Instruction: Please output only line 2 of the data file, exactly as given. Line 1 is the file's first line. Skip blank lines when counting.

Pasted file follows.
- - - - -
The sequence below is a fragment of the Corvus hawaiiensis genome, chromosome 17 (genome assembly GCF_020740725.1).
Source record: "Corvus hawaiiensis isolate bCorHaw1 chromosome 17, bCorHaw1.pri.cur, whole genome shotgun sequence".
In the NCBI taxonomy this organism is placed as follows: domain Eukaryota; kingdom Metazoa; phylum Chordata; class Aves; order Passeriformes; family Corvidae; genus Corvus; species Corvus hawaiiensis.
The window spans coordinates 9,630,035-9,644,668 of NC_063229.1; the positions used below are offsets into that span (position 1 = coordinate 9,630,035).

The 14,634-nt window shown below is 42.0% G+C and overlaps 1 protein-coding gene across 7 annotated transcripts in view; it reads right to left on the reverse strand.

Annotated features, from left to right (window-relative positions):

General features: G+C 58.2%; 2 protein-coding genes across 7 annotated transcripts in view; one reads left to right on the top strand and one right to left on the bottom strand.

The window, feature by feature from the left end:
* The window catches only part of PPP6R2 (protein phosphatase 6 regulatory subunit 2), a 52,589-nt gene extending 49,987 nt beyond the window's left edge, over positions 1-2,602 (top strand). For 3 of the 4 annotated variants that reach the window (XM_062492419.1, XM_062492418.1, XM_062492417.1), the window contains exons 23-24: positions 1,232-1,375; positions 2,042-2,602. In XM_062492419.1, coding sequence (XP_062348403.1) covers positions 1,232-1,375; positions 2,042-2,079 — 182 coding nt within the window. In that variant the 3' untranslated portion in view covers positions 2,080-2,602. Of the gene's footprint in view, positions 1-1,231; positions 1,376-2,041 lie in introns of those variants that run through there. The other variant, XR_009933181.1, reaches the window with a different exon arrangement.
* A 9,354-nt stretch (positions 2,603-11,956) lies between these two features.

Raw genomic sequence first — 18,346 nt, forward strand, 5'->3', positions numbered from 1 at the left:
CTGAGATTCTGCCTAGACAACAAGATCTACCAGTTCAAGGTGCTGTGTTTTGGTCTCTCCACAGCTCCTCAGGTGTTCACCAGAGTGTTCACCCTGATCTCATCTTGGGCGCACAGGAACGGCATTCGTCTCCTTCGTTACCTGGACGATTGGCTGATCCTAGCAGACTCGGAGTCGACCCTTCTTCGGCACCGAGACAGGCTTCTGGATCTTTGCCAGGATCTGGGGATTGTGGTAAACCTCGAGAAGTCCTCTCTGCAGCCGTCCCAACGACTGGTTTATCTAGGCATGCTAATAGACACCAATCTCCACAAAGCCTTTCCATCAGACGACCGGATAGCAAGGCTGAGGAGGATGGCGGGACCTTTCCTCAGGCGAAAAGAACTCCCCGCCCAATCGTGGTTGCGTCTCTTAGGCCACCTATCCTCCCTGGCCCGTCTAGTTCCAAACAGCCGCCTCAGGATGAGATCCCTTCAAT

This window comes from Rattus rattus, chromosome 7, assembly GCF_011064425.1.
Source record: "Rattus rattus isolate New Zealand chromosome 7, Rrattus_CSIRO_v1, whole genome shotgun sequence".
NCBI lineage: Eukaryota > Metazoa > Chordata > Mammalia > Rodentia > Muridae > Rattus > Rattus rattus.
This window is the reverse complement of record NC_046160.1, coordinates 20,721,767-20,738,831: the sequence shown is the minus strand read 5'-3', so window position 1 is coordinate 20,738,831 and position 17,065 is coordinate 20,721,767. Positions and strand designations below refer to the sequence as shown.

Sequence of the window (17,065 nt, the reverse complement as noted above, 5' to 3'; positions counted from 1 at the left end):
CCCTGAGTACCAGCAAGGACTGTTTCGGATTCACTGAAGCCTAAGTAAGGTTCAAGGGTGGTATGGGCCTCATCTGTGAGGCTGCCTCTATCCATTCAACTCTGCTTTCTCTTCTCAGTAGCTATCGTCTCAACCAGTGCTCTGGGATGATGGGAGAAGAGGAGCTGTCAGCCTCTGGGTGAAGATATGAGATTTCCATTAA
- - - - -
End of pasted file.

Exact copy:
Source record: "Corvus hawaiiensis isolate bCorHaw1 chromosome 17, bCorHaw1.pri.cur, whole genome shotgun sequence".